Telling time can take on a whole new meaning when using angles!

Meets SOL 6.14 REVIEW FROM 5TH GRADE BOOKLET To learn more about each of these polygons, look in your textbook. Change jobs with your partner.

Activity 5

Open a new sketch and draw all of the polygons using the line segment tool. When finished, save the sketch as "Sketch2.gsp" · · · · · ·

Triangle Quadrilateral Pentagon Hexagon Septagon Octagon

Washington D.C. is a city full of polygons. Open "Activ7.gsp" and look at the pictures of the Washington D.C. area. Can you identify examples of the above polygons? Please record the names of the polygons and number of sides below. NAME: A)__________________________ B)__________________________ # of sides: ________ ________

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C)__________________________ D)__________________________ E)__________________________ F)___________________________

________ ________ ________ ________

Congratulations!! You have now completed Activity 5! You are on your way to becoming an expert in Geometry!

Activity 6

Don't forget to swap jobs with your partner. The reflecting pool, located in Washington, D.C., is found between the Lincoln Memorial and the Washington Monument. Open "Activ6.gsp". This sketch will be used to solve the following questions. 1. Measure the length of each side of the rectangle (representing the reflecting pool) and record your answers below. (Look back to page 3 if you need a reminder.) w = ___________________________ x = ___________________________ y = ___________________________ z = ___________________________

Meets SOL 6.11

REVIEW FROM 5TH GRADE BOOKLET

2. What is the perimeter of this figure? _________________________________________ 3. Drag point B to resize the figure. Write your new lengths for the sides. w = ___________________________ x = ___________________________ y = ___________________________ z = ___________________________

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4. What is the new perimeter? To find out more about perimeter, look in your book. ________________________________________ 5. Check your answers by using the measure menu to measure the perimeter. Select all four points of the figure (hold down the Shift key and click on all four). Click on the Construct menu and select Polygon Interior. Click on the Measure menu and select Perimeter. Does Sketchpad give you the same answers you came up with? If not, list the answers Sketchpad gave you. ________________________________________________________________ 6. What do you think would be a good definition of perimeter? Record your answer below. ________________________________________________________________ ________________________________________________________________ ________________________________________________________________ 7. Think of a situation in your home, school, or community, where you would use perimeter to solve a problem. Record your thoughts below: _________________________________________________________________ _________________________________________________________________ _________________________________________________________________ Save the sketch as "sketch3.gsp" SUPER JOB!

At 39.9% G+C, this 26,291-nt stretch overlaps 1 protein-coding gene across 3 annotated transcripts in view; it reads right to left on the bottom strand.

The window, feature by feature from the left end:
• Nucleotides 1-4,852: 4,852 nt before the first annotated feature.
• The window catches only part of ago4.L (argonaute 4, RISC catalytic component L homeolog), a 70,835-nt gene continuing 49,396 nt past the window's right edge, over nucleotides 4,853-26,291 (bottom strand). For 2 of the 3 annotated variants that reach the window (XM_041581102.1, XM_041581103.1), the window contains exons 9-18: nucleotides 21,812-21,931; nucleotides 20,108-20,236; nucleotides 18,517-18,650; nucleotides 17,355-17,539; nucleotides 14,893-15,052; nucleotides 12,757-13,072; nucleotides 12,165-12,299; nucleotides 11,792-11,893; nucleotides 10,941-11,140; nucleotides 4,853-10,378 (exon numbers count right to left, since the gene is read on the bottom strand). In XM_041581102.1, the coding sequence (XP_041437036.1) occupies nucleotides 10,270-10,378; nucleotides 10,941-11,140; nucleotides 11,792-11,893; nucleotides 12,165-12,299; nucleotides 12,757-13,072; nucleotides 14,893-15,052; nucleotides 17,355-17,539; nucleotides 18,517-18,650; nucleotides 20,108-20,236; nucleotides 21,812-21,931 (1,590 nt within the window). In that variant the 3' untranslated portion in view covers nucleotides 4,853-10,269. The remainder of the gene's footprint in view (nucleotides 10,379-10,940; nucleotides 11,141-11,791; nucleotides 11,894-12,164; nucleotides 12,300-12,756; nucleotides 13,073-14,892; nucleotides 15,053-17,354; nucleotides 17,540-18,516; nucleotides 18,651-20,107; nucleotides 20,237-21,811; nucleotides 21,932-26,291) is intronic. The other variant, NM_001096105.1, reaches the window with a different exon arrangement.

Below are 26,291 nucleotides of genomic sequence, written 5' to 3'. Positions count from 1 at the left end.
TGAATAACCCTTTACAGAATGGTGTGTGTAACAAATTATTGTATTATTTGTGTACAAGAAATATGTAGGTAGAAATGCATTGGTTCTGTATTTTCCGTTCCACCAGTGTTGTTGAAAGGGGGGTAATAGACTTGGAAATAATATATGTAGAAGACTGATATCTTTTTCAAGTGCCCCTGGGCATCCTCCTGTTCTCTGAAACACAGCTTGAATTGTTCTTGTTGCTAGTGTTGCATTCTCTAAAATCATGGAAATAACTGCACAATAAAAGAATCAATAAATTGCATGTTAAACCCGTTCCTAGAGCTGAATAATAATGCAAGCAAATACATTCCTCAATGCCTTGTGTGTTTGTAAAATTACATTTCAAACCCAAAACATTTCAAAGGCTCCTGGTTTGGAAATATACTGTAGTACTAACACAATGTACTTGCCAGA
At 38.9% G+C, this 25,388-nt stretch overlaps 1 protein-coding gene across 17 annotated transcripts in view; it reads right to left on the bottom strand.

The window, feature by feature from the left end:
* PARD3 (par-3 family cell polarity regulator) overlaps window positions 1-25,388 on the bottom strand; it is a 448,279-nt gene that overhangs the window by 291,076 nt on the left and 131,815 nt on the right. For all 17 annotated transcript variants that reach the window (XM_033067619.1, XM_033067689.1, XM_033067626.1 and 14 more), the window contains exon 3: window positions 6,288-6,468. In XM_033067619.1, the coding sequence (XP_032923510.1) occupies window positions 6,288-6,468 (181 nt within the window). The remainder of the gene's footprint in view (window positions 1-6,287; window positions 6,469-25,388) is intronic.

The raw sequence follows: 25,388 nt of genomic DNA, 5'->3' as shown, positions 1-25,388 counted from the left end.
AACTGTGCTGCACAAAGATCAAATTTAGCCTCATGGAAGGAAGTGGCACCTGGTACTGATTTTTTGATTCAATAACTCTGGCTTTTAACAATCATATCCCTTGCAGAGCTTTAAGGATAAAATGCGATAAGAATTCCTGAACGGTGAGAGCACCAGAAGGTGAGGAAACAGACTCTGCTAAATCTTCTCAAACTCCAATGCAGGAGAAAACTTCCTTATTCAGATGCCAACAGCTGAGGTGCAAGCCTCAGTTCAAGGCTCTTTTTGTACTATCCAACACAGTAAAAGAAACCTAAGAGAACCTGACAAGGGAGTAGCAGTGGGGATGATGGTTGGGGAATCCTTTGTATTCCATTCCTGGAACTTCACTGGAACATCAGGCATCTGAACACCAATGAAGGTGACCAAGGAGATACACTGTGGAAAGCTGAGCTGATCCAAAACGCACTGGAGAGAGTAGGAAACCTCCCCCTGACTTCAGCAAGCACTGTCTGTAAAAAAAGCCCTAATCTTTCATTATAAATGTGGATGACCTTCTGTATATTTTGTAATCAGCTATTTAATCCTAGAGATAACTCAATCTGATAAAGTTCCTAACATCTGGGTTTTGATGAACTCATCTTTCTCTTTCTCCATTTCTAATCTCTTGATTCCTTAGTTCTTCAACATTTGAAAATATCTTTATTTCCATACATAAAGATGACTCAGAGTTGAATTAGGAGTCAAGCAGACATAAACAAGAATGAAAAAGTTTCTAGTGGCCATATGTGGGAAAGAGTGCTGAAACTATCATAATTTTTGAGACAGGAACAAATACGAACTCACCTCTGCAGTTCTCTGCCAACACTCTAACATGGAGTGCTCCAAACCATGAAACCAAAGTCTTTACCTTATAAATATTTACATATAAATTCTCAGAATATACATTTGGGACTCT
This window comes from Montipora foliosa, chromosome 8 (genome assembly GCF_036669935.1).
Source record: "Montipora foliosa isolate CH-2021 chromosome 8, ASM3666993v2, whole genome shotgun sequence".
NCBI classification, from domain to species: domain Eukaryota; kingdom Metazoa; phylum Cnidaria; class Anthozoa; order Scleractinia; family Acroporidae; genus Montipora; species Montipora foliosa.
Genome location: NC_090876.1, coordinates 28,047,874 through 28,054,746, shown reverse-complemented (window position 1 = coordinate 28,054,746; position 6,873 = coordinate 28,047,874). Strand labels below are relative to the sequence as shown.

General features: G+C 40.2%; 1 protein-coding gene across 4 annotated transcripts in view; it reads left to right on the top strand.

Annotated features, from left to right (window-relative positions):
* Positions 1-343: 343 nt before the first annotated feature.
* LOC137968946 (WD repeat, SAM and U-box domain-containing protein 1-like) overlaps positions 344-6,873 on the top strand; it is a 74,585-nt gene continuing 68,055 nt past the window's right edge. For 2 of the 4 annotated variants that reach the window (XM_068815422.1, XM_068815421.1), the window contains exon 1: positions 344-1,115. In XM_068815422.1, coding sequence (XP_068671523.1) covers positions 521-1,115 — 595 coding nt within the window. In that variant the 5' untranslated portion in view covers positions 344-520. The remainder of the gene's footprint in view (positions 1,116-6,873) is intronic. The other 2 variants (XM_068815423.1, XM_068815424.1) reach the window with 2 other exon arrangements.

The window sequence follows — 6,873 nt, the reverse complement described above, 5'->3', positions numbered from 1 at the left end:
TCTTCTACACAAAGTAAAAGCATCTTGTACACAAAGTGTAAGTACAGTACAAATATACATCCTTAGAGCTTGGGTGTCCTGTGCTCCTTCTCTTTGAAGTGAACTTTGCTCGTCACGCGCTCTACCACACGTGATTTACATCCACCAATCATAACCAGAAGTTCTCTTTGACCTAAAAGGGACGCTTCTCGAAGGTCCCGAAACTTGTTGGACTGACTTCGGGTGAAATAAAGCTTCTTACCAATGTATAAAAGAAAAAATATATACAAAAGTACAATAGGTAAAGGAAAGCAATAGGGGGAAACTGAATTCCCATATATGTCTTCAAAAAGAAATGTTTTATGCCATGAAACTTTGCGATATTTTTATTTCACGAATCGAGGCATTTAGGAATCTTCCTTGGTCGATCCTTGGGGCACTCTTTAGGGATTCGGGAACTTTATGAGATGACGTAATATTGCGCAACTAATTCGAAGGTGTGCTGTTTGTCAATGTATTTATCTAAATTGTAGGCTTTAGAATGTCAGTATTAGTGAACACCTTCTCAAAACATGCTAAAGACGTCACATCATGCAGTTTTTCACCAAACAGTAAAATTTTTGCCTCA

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Activity 7

Swap jobs with your partner. 1. In "Activ7.gsp" you see a map of Virginia and Maryland. Located between the two is Washington DC. What do you notice about the shape of DC? Is it simialar to any polygons you know? _________________________________________________ 2. What is the approximate area of the Washington D.C., given that each side of the polygon is 6 miles? _________________________________________________________________ If you didn't know the length of one of the sides of the square, could you still solve the problem? (*hint) _____________________________________________________________________ _____________________________________________________________________ Open up "Activ7_2.gsp" and you will once again see the reflecting pool. What is the area of the rectangle? _____________________________________________________________________ If you didn't know the length of one of the sides of the rectangle could you still solve the problem? (*Hint) __________________________________________________ __________________________________________________